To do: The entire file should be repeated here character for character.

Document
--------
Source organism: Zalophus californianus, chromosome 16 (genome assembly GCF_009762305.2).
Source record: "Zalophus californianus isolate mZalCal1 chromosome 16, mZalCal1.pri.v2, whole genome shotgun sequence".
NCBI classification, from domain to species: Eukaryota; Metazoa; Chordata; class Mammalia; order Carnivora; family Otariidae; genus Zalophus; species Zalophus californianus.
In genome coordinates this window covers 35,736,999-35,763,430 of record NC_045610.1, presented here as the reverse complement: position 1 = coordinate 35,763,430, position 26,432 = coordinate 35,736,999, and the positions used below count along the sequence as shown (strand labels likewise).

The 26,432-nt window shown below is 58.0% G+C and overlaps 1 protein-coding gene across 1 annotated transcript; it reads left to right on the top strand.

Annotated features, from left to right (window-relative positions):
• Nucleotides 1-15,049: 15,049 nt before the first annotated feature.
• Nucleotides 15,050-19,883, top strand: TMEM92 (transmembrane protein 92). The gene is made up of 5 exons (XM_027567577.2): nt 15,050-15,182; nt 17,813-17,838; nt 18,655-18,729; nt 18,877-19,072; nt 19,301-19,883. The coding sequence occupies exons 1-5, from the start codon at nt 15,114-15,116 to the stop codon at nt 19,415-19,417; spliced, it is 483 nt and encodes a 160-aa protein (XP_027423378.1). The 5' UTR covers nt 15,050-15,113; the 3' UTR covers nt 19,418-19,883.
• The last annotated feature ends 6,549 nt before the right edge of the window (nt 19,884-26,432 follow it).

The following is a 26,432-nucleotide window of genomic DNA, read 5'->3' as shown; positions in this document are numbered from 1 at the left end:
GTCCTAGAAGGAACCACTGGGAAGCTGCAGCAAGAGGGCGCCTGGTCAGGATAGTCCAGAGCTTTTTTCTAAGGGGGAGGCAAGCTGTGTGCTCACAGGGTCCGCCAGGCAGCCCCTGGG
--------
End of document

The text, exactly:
Source organism: Zalophus californianus, chromosome 16 (genome assembly GCF_009762305.2).
Source record: "Zalophus californianus isolate mZalCal1 chromosome 16, mZalCal1.pri.v2, whole genome shotgun sequence".
NCBI classification, from domain to species: Eukaryota; Metazoa; Chordata; class Mammalia; order Carnivora; family Otariidae; genus Zalophus; species Zalophus californianus.
In genome coordinates this window covers 35,736,999-35,763,430 of record NC_045610.1, presented here as the reverse complement: position 1 = coordinate 35,763,430, position 26,432 = coordinate 35,736,999, and the positions used below count along the sequence as shown (strand labels likewise).

The 26,432-nt window shown below is 58.0% G+C and overlaps 1 protein-coding gene across 1 annotated transcript; it reads left to right on the top strand.

Annotated features, from left to right (window-relative positions):
• Nucleotides 1-15,049: 15,049 nt before the first annotated feature.
• Nucleotides 15,050-19,883, top strand: TMEM92 (transmembrane protein 92). The gene is made up of 5 exons (XM_027567577.2): nt 15,050-15,182; nt 17,813-17,838; nt 18,655-18,729; nt 18,877-19,072; nt 19,301-19,883. The coding sequence occupies exons 1-5, from the start codon at nt 15,114-15,116 to the stop codon at nt 19,415-19,417; spliced, it is 483 nt and encodes a 160-aa protein (XP_027423378.1). The 5' UTR covers nt 15,050-15,113; the 3' UTR covers nt 19,418-19,883.
• The last annotated feature ends 6,549 nt before the right edge of the window (nt 19,884-26,432 follow it).

The following is a 26,432-nucleotide window of genomic DNA, read 5'->3' as shown; positions in this document are numbered from 1 at the left end:
GTCCTAGAAGGAACCACTGGGAAGCTGCAGCAAGAGGGCGCCTGGTCAGGATAGTCCAGAGCTTTTTTCTAAGGGGGAGGCAAGCTGTGTGCTCACAGGGTCCGCCAGGCAGCCCCTGGG